|To reduce the effects of shearing, the plan of care should include the following specific nursing steps:|
What causes Pressure Sores / Ulcers?
Pressure: Unrelieved pressure is the primary cause of pressure ulcers and skin breakdown.
A key variable is capillary closing pressure , the pressure at which small blood vessels close. This level of pressure can vary dramatically from patient to patient.
Shear is caused by tissue layers sliding against each other. This can cause disruption or angulation of blood vessels, usually at the fascia level.
Shearing forces account for the high incidence of sacral ulcers. When a patient's head is elevated, the skeletal frame slides toward the foot of the bed while the sacral skin adhere (by friction) to the bed linen. Sliding produces stretching and angulation of the arteries that supply the skin.
Friction is surface skin damage caused by skin rubbing against another surface. An example is sliding a patient up in bed. The skin rubbing against the sheet causes friction, and the resulting "burn" or abrasion exposes the skin to bacterial invasion and infection.
Click HERE for Ointments & Creams
Do you have the correct support surface?
Protect yourself or your loved ones from developing skin ulcers/sores. It is extremely important to protect the skin from harmful breakdown.
An observable pressure related alteration of intact skin whose indicators as compared to the adjacent or opposite area on the body may include changes in one or more of the following: skin temperature (warmth or coolness), tissue consistency (firm or boggy feel) and/or sensation (pain, itching). The ulcer appears as a defined area of persistent redness in lightly pigmented skin, whereas in darker skin tones, the ulcer may appear with persistent red, blue or purple hues.
Full thickness skin loss with extensive destruction; tissue necrosis; or damage to muscle, bone or supporting structures (e.g. tendon, joint capsule).
Note: Undermining and sinus tracts may also be associated with Stage IV pressure ulcers.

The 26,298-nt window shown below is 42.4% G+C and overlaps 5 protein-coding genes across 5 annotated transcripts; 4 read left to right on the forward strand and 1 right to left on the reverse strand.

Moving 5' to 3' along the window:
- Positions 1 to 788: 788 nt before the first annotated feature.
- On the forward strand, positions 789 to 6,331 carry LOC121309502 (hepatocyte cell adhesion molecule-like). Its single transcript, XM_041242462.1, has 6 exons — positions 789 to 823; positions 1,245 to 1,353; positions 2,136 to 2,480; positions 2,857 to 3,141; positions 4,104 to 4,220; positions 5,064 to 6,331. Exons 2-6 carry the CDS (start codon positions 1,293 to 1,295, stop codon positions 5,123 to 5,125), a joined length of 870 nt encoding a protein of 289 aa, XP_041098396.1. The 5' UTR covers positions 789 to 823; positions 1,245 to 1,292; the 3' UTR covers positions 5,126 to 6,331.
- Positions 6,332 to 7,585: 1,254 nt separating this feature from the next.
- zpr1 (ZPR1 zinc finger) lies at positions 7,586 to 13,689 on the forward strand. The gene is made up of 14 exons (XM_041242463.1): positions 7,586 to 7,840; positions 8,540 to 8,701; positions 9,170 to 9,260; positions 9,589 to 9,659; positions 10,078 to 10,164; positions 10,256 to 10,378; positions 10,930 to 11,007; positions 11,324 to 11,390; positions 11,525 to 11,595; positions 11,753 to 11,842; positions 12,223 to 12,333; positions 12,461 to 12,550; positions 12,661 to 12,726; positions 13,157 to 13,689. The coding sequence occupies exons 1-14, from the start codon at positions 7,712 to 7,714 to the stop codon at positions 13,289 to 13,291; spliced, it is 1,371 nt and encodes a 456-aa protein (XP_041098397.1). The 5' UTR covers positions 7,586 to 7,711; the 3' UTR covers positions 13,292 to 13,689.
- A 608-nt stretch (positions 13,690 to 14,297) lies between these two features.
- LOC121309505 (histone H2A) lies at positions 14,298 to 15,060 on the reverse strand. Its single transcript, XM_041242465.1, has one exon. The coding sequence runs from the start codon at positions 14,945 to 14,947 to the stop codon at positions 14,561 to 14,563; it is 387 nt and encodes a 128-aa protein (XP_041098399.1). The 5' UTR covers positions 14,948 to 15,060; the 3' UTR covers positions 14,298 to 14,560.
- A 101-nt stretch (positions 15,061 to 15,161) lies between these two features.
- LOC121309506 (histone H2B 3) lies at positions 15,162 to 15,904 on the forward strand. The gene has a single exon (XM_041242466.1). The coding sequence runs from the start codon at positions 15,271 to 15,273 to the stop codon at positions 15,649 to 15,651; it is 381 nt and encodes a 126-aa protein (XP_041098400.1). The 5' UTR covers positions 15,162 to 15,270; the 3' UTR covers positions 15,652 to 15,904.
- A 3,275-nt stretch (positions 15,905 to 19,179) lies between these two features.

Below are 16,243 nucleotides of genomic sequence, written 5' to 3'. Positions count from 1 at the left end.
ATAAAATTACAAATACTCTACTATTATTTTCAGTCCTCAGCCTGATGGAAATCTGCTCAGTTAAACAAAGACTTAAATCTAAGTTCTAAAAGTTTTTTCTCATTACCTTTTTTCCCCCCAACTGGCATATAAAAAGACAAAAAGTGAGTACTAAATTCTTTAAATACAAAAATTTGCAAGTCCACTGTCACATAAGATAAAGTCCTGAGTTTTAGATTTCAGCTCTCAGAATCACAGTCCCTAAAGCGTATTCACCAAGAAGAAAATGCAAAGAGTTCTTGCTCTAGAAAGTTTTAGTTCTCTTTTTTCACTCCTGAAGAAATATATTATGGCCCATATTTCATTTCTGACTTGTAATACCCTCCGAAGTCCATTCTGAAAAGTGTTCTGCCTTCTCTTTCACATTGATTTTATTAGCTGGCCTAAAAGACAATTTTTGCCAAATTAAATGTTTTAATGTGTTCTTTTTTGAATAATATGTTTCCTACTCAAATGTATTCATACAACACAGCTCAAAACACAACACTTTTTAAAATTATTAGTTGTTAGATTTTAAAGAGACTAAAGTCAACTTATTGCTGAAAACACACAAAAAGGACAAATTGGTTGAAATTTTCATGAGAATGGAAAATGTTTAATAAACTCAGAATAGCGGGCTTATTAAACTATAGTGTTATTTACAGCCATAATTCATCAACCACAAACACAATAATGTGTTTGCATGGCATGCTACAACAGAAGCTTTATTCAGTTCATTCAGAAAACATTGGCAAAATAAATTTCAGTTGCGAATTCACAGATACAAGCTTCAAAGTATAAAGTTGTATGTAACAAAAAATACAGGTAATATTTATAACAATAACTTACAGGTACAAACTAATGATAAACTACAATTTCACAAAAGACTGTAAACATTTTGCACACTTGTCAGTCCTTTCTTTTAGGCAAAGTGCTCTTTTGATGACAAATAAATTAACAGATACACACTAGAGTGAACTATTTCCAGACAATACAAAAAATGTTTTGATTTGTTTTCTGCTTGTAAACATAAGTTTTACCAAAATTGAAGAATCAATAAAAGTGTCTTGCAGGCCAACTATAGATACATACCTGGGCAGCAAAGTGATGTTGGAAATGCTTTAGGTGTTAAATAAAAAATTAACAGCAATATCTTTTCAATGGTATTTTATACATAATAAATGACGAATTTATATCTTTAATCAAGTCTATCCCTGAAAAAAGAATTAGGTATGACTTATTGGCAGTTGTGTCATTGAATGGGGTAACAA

Healing occurs faster in wounds which are kept moist because epidermal cells can migrate only across a moist surface. In a dry wound, these cells are forced to tunnel down to a moist layer, then secrete collagenase to lift the scab away from the wound surface in order to migrate. Therefore, the goals of topical wound treatment include:
Information contained herein is intended to provide general information on basic aspects of Wound Management. This is not intended as a substitute for a detailed, individualized treatment and prevention protocol. Please consult a licensed, qualified caregiver as individual circumstances may vary. Information is subject to change without notice.
Devitalized (dead) tissue must be removed from a wound for effective healing to occur. This tissue can be removed three ways: surgically, mechanically or chemically.
Surgical debridement provides rapid, effective removal of necrotic tissue. Mechanical debridement can be accomplished with whirlpool treatments, wet-to-dry dressings and other means. Enzymatic agents which chemically break down necrotic tissue also can be used.
CLICK BELOW FOR SOME HEALING MEASURES AND PREVENTATIVE MEASURES FOR PRESSURE SORES & ULCERS.
What is a Pressure Sore / Ulcer?
Pressure ulcers are localized areas of tissue ischemia or skin breakdown. They are caused when soft tissue (the skin) is compressed between a bony prominence (like a hip) and an external surface (like a mattress) for a prolonged period of time. If left untreated, these ulcers progress through increasingly destructive stages, eventually producing necrosis or tissue death.
A staging system measures destruction by classifying wounds according to the tissue layers involved. To carefully evaluate the amount of tissue damage, other factors such as undermining, slough, eschar and sinus tract development, must be considered.
Click HERE for Bed Support Surfaces
Click HERE for Wheelchair / Seat Cushions
Partial loss of skin thickness involving epidermis and/or dermis. The ulcer is superficial and presents clinically (appears) as an abrasion, blister or shallow crater.
Full thickness skin loss involving damage or necrosis of subcutaneous tissue that may extend down to (but not through) the underlying fascia. The ulcer presents clinically as a deep crater with or without undermining adjacent tissue.